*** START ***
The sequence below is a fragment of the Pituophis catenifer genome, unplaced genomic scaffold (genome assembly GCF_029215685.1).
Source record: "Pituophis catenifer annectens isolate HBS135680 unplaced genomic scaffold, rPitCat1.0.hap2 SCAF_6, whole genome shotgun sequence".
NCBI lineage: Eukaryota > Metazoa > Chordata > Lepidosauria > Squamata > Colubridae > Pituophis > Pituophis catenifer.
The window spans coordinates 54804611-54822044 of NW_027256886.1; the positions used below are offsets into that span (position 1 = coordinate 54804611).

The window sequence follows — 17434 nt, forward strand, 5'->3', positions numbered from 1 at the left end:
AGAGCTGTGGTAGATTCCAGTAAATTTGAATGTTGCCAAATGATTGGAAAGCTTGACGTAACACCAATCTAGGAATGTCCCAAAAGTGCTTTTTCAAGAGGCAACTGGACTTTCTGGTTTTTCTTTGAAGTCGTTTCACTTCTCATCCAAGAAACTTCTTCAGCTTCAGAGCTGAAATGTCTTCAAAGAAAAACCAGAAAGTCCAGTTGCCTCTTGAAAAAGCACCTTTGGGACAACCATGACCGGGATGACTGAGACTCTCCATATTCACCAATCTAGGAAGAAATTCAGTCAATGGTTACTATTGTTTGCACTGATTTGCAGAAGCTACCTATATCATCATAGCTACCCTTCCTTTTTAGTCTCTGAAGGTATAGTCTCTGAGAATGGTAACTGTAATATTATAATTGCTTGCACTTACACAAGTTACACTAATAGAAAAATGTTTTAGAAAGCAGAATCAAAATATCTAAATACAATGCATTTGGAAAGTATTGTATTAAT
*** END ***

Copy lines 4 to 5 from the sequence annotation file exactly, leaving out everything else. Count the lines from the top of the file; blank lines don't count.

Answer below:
The window spans coordinates 54804611-54822044 of NW_027256886.1; the positions used below are offsets into that span (position 1 = coordinate 54804611).

The window sequence follows — 17434 nt, forward strand, 5'->3', positions numbered from 1 at the left end: